11 For as the girdle sticketh close to the loins of a man, so have I brought close to me all of the house of Israel, and all the house of Juda, saith the Lord: that they might be my people, and for a name, and for a praise, and for a glory: but they would not hear.
12 Thou shalt speak therefore to them this word: Thus saith the Lord God of Israel: Every bottle shall be filled with wine, and they shall say to thee: Do we not know that every bottle shall be filled with wine?
13 And thou shalt say to them: Thus saith the Lord: Behold I will fill all the inhabitants of this land, and the kings of the race of David that sit upon his throne, and the priests, and the prophets, and all the inhabitants of Jerusalem. with drunkenness.
14 And I will scatter them every man from his brother, and fathers and sons in like manner, saith the Lord: I will not spare, and I will not pardon: nor will I have mercy, but to destroy them.
15 Hear ye, and give ear: Be not proud, for the Lord hath spoken.
16 Give ye glory to the Lord your God, before it be dark, and before your feet stumble upon the dark mountains: you shall look for light, and he will turn it into the shadow of death, and into darkness.
17 But if you will not hear this, my soul shall weep in secret for your pride: weeping it shall weep, and my eyes shall run down the tears, because the flock of the Lord is carried away captive.
18 Say to the king, and to the queen: Humble yourselves, sit down: for the crown of your glory is come down from your head.
19 The cities of the south are shut up, and there is none to open them: all Juda is carried away captive with an entire captivity.
20 Lift up your eyes, and see, you that come from the north: where is the flock that is given thee, thy beautiful cattle?
21 What wilt thou say when he shall visit thee? for thou hast taught them against thee, and instructed them against thy own head: shall not sorrows lay hold on thee, as a woman in labour?
22 And if thou shalt say in thy heart: Why are these things come upon me? For the greatness of thy iniquity, thy nakedness is discovered, the soles of thy feet are defiled.
23 If the Ethiopian can change his skin, or the leopard his spots: you may also do well, when you have learned evil.
24 And I will scatter them as stubble, which is carried away by the wind in the desert.
25 This is thy lot, and the portion of thy measure from me, saith the Lord, because thou hast forgotten me, and hast trusted in falsehood.
26 Wherefore I have also bared my thighs against thy face, and thy shame hath appeared.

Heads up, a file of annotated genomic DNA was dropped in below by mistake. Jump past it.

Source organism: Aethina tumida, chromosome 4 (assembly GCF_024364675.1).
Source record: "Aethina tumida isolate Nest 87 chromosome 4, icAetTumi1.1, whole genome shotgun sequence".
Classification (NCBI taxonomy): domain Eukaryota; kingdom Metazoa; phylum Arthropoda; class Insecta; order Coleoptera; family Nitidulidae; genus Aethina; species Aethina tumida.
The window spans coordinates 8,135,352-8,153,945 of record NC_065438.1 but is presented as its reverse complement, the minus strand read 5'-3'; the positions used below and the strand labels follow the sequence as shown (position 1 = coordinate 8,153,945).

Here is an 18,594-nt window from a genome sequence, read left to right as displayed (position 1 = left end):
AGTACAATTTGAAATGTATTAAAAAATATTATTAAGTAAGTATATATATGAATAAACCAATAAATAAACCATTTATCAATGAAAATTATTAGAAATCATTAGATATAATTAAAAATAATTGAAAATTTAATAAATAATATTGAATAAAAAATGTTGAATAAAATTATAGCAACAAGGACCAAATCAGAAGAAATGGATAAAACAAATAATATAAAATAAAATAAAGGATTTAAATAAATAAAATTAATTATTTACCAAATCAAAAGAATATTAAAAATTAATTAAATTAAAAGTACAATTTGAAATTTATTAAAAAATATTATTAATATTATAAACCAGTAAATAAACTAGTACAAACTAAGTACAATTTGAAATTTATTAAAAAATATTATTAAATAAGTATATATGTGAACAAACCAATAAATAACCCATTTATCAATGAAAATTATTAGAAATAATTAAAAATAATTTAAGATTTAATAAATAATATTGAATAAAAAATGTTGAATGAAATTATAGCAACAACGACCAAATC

27 I have seen thy adulteries, and thy neighing, the wickedness of thy fornication: and thy abominations, upon the hills in the field. Woe to thee, Jerusalem, wilt thou not be made clean after me: how long yet?

Remember, John Mark, or Mark, the First Evangelist, left his loincloth in the hands of a temple soldier in the Garden of Gethsemane...symbol, perhaps, of the coming Passion and real deliverance of the People of God, who ignored Christ as the True Messiah..A good Jew would recall the Jeremiah passage reading this later on.

Mark 14:51-52Douay-Rheims

51 And a certain young man followed him, having a linen cloth cast about his naked body; and they laid hold on him.
52 But he, casting off the linen cloth, fled from them naked.

Thoughts on Baptism

I have been musing on the difference between the difference between the old rite and the new rite of baptism. I have been wondering if some people notice a difference in children in their families of those actually baptism in the old rite and those in the new.

I had my son baptized in the old rite in 1988, with permission of course. The reason I wanted this, besides the fact that we were Latin Mass Catholics, was that this rite contains the exorcism. The new one does not.

I want parents to think about this--whether they notice a difference in their own families between those who have been baptized in the old rite and those in the new.

Obviously, I have not hard data, but my questions would center around children who have fallen away and children who have not.

When exactly the new rite started, I do not know. But, I encourage new Catholic parents to use the Old Rite. One can ask permission for this, and I never know this has been refused.

I remind families of this fact on this meme.